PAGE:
JCP's financial condition must be concerned immediately with generating revenue. There will be no future unless management makes an immediate restructuring effort that corrects financial difficulties.
The cure can only be directed toward two main objectives:
▪ Increasing sales
▪ Increasing gross margin
A third category, reduction of expenses, must be eliminated because further reduction would make JCP inoperable. Dealing with future tax matters and accounting methodology would be unproductive, because they will not correct current problems.
Effort expended on selling corporate assets is of little help since, with the exception of 94 acres of land adjacent to headquarters and possibly the corporate jet, most of JCP's assets are pledged to lenders. Discussion of liquidity levels won't assist in correcting problems because these levels will follow the operation of its business. They are really not under J.C. Penney's control since variability of its borrowing ability has come near its end. I am aware of the accordion clause in J.C. Penney's revolving loan agreement, but its probability to become active is severely limited.
What must be accomplished!
My concern is what must be done to prevent further dilution of share-holder interests, provide employment for JCP's 115,000 workers and assist with the preservation of a business that is an iconic part of America's past.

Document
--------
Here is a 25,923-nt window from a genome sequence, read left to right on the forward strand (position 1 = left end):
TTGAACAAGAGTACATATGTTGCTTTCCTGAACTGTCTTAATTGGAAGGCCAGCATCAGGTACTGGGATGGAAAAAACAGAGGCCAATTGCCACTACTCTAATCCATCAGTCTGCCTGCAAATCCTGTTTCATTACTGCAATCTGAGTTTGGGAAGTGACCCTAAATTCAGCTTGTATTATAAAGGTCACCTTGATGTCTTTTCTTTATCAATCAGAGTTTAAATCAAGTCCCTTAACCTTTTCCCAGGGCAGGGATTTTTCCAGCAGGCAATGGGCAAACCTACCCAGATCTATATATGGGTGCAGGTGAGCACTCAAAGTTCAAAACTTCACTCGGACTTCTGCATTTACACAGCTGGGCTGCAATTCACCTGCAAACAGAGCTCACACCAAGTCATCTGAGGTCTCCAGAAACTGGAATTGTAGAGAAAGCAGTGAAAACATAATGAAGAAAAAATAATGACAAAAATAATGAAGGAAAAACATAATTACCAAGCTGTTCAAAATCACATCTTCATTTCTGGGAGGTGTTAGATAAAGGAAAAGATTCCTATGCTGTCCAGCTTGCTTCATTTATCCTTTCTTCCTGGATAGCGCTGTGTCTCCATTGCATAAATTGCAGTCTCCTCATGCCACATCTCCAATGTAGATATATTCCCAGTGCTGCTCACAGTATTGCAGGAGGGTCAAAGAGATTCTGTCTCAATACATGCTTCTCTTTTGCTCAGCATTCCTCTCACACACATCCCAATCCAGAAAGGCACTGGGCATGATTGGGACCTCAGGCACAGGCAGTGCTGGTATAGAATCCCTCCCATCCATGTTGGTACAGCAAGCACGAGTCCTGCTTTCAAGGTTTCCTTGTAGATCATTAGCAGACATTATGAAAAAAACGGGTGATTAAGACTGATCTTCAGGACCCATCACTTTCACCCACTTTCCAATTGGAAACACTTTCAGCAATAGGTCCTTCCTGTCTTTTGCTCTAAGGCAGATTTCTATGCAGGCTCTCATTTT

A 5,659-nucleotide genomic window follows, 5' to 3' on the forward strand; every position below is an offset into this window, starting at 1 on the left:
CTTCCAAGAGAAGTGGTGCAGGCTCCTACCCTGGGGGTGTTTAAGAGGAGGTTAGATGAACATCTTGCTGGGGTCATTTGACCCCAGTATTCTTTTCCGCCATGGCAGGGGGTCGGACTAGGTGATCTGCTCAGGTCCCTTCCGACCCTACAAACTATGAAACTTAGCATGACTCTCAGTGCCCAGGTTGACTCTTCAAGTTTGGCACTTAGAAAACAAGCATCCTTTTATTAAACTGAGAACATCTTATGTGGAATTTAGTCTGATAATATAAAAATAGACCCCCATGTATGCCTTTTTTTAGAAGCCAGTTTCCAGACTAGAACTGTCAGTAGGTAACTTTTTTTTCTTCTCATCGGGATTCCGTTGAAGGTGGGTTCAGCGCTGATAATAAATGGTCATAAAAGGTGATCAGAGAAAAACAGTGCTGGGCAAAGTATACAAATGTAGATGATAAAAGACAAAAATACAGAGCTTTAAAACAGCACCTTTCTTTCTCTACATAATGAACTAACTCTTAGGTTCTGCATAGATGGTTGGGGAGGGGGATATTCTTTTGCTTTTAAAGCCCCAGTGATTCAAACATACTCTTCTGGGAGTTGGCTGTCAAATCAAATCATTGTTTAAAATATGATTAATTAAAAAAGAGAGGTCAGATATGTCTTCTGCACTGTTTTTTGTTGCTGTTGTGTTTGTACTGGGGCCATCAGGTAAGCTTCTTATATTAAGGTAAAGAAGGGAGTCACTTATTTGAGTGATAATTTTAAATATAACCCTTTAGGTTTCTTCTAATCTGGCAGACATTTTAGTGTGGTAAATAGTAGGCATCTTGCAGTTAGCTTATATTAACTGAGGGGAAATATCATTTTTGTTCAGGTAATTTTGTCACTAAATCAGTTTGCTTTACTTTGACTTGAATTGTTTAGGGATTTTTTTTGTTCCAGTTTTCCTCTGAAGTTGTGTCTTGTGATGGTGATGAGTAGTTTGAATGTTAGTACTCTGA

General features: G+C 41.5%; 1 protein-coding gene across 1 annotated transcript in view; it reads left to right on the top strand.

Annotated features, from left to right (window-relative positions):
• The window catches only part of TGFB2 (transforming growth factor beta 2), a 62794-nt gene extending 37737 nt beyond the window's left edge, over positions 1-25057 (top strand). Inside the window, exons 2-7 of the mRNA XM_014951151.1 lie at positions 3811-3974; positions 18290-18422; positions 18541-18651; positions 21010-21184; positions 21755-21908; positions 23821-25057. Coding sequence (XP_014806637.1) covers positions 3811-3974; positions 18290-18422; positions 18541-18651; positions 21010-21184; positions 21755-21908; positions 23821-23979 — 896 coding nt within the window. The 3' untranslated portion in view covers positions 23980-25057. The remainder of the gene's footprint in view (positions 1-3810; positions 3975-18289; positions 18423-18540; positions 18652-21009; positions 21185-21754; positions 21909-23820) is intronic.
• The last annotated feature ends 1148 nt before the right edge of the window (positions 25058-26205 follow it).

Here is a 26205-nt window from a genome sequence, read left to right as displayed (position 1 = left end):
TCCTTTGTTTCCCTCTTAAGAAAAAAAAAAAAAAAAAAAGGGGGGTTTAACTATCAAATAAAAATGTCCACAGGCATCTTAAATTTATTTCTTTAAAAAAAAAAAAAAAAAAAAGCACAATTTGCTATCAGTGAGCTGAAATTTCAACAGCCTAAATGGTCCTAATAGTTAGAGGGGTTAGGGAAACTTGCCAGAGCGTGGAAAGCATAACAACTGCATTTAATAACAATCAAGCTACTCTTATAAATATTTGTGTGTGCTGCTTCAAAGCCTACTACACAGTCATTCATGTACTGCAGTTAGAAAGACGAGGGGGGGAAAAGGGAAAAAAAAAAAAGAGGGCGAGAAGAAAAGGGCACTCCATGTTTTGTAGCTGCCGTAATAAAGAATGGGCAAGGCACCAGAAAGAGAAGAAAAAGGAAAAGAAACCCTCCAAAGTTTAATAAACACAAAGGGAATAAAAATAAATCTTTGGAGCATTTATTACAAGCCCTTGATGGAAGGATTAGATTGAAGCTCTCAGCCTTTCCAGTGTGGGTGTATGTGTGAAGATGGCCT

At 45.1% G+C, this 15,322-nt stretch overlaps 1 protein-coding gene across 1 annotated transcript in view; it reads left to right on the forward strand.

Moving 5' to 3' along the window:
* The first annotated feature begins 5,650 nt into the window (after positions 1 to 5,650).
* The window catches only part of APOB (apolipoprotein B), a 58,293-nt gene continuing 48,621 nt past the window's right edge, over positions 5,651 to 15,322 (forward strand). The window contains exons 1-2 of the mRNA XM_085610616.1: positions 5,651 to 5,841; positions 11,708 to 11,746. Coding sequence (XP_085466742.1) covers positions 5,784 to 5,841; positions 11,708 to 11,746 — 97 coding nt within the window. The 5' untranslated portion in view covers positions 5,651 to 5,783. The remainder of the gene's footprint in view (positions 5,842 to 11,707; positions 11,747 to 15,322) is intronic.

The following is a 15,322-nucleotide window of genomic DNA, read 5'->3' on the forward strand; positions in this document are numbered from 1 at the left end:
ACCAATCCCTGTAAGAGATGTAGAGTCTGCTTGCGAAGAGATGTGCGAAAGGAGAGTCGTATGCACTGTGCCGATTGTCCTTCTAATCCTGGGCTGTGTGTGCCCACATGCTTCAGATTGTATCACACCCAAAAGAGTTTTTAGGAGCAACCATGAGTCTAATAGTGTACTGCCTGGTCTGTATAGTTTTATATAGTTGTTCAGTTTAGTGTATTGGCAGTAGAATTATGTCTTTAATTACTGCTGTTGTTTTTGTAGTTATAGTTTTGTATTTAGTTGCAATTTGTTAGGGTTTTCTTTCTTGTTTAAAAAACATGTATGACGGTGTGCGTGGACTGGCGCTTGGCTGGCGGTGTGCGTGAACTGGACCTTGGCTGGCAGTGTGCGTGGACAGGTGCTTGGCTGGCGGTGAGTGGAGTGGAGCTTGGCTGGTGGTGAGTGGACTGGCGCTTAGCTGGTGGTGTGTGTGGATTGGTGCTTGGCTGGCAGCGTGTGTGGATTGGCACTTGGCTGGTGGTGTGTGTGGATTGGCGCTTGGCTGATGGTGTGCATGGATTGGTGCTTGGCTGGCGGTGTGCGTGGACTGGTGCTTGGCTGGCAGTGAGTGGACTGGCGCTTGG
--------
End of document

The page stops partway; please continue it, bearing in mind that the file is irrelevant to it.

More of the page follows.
▪ Management must concentrate on selling merchandise instead of selling price.
Consumers purchase needs, not price.
▪ Unproductive merchandise that is slow selling or generates low margin must be sold immediately.
Implement an immediate store-wide sale that leads to short term inventory sellout.
▪ Re-evaluate mix and type of merchandise sold.
Develop a new promotion and marketing concept. Read my article, "Can J.C. Penney Be Saved."
▪ Analyze the type and distribution of merchandise that J.C. Penney will offer.
The character and charisma of a retail establishment determines its ability to succeed. The old J.C. Penney is no longer working. A new organization must be fashioned. Retail organizations may be classified by the 'Footprints' of what they sell. View my article, Ross stores, Investing with Limited Risk, that tells about profiles of retail establishments, and how 'Footprints' define their individuality.
▪ Reform employee relationships.
Employ personnel who have a genuine interest in people and their needs. Attract new hires by making them stakeholders in the success of J.C. Penney. For example give sales associates a small commission on their sales.
Difficulty with execution of my Plan.
It is easier to plan methods and actions that will upgrade then it is to apply them. My suggestion does not require extensive revision of physical plant nor require great capital expenditures. Dollar value of sold inventory may be replaced with new inventory without affecting finances. The plan requires management to conceive, develop and employ innovative new ideas. There lies its problem: How will J.C. Penney find the talented management to enable change?
Disclosure: I am short JCP. I wrote this article myself, and it expresses my own opinions. I am not receiving compensation for it (other than from Seeking Alpha). I have no business relationship with any company whose stock is mentioned in this article.
Additional disclosure: My short position is purchased at $8.41 with an April 18 cap at $9. Mr. Oliver Chen at Citi has assisted me with my decision to additionally short JCP in a few days as I check timing on my iWatch. www.zdnet.com/iwatch-could-be-a-6-billio.../